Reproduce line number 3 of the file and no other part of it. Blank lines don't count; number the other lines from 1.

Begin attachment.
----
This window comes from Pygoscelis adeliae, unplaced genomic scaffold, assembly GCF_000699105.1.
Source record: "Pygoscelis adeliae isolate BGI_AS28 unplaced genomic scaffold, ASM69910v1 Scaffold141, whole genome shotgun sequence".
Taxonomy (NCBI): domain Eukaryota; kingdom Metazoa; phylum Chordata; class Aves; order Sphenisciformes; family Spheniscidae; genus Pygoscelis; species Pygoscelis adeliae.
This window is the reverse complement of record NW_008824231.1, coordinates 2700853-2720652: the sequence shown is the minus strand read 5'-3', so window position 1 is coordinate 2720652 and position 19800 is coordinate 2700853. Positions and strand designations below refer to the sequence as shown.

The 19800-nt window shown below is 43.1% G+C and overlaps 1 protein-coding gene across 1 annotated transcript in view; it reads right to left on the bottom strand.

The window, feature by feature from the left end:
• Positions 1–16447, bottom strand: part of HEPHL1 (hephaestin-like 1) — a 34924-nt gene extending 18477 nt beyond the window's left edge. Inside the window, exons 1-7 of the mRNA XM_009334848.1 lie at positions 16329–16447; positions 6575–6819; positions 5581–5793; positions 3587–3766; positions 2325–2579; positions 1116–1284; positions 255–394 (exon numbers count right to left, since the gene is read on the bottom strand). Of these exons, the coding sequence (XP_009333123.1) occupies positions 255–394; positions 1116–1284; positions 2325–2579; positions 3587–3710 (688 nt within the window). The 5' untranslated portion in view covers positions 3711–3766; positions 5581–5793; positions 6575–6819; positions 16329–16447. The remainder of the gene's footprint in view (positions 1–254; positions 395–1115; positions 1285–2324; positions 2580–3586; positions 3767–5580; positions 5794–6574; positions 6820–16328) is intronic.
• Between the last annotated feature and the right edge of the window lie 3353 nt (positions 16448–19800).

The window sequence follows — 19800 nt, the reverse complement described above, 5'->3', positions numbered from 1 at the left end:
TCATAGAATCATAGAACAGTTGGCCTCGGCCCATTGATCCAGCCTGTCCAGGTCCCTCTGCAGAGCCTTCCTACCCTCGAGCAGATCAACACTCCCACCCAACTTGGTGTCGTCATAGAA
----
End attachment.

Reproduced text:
Taxonomy (NCBI): domain Eukaryota; kingdom Metazoa; phylum Chordata; class Aves; order Sphenisciformes; family Spheniscidae; genus Pygoscelis; species Pygoscelis adeliae.